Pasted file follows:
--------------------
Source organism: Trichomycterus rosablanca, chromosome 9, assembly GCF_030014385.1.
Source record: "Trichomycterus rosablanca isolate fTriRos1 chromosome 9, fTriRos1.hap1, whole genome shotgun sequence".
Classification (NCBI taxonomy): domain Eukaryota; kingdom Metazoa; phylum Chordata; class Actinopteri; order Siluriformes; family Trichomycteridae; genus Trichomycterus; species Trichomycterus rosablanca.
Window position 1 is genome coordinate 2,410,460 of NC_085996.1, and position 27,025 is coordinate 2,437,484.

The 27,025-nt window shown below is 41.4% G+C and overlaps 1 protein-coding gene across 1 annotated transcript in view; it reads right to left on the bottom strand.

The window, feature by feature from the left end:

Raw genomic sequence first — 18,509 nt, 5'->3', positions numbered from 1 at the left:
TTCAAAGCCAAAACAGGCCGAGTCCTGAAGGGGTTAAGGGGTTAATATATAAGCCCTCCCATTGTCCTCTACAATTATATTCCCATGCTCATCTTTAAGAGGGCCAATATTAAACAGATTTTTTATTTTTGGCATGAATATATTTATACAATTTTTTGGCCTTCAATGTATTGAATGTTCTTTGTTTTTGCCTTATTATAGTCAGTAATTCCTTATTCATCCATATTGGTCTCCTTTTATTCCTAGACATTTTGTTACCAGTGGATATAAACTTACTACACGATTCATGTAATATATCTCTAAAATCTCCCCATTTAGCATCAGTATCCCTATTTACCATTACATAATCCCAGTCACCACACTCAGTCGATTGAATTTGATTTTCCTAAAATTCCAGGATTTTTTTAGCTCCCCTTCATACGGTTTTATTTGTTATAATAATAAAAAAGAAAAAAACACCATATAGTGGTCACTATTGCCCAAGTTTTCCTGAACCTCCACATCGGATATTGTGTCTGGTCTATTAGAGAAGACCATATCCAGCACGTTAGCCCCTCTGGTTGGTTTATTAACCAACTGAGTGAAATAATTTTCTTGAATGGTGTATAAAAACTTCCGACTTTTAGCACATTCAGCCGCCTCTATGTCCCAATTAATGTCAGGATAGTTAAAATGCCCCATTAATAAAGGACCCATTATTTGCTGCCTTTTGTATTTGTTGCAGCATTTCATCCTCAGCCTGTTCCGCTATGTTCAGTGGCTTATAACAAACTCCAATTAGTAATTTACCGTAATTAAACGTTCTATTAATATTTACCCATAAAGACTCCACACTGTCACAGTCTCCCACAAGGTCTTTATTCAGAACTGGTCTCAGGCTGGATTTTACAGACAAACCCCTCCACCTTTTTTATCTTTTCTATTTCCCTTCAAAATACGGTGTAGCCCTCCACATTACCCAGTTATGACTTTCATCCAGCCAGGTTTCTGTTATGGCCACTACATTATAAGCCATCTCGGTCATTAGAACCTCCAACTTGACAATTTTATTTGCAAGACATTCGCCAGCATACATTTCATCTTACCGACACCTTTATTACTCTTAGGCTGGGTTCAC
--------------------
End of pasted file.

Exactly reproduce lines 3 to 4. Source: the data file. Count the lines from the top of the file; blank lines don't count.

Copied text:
Classification (NCBI taxonomy): domain Eukaryota; kingdom Metazoa; phylum Chordata; class Actinopteri; order Siluriformes; family Trichomycteridae; genus Trichomycterus; species Trichomycterus rosablanca.
Window position 1 is genome coordinate 2,410,460 of NC_085996.1, and position 27,025 is coordinate 2,437,484.